Monday, October 21, 2013

Pushing the Envelope

As you may have guessed, I like experimenting in the kitchen.  Sometimes, it leads me to unexpected places.

Take, for example, my latest experiment: Boston Brown Bread, steamed and sealed in a canning jar.

Lest I bring down CDC and USDA lackeys upon my head, let me preface this by saying that, yes, I did read all the scary scary warnings about the terrible evils of canning breads in a jar.  Yes, I acknowledge that I am possibly bringing about the possibility of poisoning myself with botulism, which I cannot see, smell or taste which might grow in my canned bread.

I might also trip in the Big Coop, fall, hit my head, and be consumed by the Ladies as a delicious snack.

I think the likelihood of either happenstance occurring is about evenly matched at most likely never going to happen.

But, to satisfy any legal-eeze that might come about following this blog post, let me state for the record that I am NOT advocating that anyone else try this, nor am I endorsing this product for mass consumption by other home canners.  I did this for my own purposes, and as such, if I manage to poison my sorry self, I only have myself to blame.  Right?  Right.

Anywho. On with the show.

I've been wanting to try out this recipe for a while, as I love Boston Brown Bread, and grew up with it in the can from the B&M Beans Company in New England.  Living in the Midwest, it is nearly impossible to find this staple--so, I decided I would try making a small stash of my very own.  I found a recipe here, and after emailing back and forth with the author, decided that I would give it a whirl.  First, I had to track down some wide mouth pint jars, and then I needed to find "good" buttermilk.  And then, I had to actually be home for an extended period of time, as you steam this bread for about 2 1/2 hours.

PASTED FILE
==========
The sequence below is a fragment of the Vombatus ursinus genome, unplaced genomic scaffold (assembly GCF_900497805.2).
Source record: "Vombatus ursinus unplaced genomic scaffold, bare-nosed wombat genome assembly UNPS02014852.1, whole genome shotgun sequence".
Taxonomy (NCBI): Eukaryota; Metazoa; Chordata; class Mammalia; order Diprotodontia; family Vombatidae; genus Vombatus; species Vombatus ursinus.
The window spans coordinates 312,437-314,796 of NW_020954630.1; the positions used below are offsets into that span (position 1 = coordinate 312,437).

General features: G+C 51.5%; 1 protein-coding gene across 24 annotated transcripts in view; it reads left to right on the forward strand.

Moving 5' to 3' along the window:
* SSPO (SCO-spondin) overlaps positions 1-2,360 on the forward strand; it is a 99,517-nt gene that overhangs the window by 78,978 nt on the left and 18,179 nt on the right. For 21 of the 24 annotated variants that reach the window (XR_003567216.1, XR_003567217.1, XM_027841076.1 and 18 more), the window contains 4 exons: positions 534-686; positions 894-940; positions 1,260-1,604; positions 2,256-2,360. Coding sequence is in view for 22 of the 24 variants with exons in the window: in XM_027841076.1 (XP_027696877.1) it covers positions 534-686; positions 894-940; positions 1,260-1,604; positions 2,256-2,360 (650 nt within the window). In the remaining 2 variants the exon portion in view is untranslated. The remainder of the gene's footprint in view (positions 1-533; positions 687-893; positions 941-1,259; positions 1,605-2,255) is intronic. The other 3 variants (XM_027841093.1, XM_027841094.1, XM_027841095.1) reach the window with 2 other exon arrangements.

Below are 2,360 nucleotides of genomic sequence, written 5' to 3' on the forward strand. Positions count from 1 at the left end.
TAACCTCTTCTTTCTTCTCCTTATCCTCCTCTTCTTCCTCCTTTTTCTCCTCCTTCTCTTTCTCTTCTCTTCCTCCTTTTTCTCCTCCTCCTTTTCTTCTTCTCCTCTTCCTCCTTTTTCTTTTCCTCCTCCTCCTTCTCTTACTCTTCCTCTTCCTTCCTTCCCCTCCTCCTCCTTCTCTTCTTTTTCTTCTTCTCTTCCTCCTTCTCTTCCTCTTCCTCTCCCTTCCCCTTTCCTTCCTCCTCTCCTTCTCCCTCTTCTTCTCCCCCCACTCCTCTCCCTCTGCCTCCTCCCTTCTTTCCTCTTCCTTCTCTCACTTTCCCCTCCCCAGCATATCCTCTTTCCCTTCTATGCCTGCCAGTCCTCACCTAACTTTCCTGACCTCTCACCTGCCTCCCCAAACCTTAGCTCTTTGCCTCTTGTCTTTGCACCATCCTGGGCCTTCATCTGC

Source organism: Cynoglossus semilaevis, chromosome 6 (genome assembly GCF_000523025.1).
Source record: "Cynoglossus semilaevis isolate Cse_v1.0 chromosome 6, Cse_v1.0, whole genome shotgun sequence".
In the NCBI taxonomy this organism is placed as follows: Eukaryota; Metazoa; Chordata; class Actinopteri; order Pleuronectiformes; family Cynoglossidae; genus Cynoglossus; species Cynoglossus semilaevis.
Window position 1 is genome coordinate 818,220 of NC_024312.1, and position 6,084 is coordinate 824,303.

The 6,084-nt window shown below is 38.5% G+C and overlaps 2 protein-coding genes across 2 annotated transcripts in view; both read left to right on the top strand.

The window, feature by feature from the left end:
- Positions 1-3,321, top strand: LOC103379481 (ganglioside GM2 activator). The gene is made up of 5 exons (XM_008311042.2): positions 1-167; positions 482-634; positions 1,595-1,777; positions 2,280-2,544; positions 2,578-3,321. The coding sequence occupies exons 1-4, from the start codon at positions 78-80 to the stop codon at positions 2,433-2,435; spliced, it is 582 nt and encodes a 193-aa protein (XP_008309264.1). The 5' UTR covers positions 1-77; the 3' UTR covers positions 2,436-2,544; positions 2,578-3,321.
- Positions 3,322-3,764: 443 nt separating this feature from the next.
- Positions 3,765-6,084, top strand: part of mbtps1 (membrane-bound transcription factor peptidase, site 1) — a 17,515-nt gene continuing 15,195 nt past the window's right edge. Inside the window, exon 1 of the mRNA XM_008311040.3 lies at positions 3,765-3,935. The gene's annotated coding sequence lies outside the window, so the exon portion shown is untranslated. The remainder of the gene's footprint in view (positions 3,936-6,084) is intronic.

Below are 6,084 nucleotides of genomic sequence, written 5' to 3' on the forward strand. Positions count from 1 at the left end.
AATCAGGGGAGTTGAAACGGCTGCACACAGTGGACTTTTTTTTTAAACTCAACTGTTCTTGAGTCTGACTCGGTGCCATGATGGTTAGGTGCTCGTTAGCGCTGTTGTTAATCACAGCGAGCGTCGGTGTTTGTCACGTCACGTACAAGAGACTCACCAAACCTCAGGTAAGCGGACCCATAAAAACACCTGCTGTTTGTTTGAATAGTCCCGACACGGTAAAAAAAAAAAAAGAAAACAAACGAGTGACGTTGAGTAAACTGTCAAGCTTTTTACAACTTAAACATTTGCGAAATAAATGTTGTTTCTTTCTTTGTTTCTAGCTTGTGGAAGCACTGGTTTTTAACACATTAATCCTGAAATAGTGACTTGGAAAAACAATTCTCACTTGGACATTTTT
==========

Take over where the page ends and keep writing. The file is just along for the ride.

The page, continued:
As you can see from the above photo, I now have gloriously dark brown Boston Brown Bread waiting for me to devour it.  (I did make a small loaf in a coffee can, just so I can have some immediately).  Here's my thoughts about storing it:

1.  Yes, I am planning to put a can or two on the shelf in the pantry.  I want to see how it does in that environment, and plan to eat it within a couple of months.

2.  Just for experimentation purposes, I am going to put the remaining cans into the freezer once they are completely cooled.  The jars did indeed seal with very satifying pings, so they are air tight--I think this might help the bread to avoid freezer burn.

3.  Really, I am not worried about poisoning myself.  I know my kitchen, I know the quality of ingredients, and I know how I processed them.  So all in all, I feel pretty comfortable with this experiment.  Plus, I have my doctor on speed dial in case of emergencies.  Ha!

Please note:  Again, I'm not advocating that everyone who reads this blog entry go out and start canning up breads and cakes willy nilly.  Proceed at your own risk, should you chose to do an experiment of your own.

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